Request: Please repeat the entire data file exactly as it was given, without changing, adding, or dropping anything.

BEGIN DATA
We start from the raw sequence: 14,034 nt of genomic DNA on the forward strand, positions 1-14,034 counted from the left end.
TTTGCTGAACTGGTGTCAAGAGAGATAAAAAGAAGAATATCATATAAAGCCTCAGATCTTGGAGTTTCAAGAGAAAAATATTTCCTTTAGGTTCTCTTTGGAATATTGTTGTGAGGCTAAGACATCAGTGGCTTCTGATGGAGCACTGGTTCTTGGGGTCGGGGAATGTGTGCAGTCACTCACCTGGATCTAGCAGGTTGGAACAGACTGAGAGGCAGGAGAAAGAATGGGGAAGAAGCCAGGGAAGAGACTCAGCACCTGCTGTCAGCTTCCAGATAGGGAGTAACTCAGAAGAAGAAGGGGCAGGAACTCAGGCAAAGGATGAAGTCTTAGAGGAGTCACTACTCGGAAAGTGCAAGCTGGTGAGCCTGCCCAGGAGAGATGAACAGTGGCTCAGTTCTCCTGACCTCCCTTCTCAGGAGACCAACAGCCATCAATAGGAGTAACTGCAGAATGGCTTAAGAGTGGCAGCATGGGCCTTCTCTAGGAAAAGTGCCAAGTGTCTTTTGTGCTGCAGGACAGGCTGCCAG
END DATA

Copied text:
We start from the raw sequence: 14,034 nt of genomic DNA on the forward strand, positions 1-14,034 counted from the left end.
TTTGCTGAACTGGTGTCAAGAGAGATAAAAAGAAGAATATCATATAAAGCCTCAGATCTTGGAGTTTCAAGAGAAAAATATTTCCTTTAGGTTCTCTTTGGAATATTGTTGTGAGGCTAAGACATCAGTGGCTTCTGATGGAGCACTGGTTCTTGGGGTCGGGGAATGTGTGCAGTCACTCACCTGGATCTAGCAGGTTGGAACAGACTGAGAGGCAGGAGAAAGAATGGGGAAGAAGCCAGGGAAGAGACTCAGCACCTGCTGTCAGCTTCCAGATAGGGAGTAACTCAGAAGAAGAAGGGGCAGGAACTCAGGCAAAGGATGAAGTCTTAGAGGAGTCACTACTCGGAAAGTGCAAGCTGGTGAGCCTGCCCAGGAGAGATGAACAGTGGCTCAGTTCTCCTGACCTCCCTTCTCAGGAGACCAACAGCCATCAATAGGAGTAACTGCAGAATGGCTTAAGAGTGGCAGCATGGGCCTTCTCTAGGAAAAGTGCCAAGTGTCTTTTGTGCTGCAGGACAGGCTGCCAG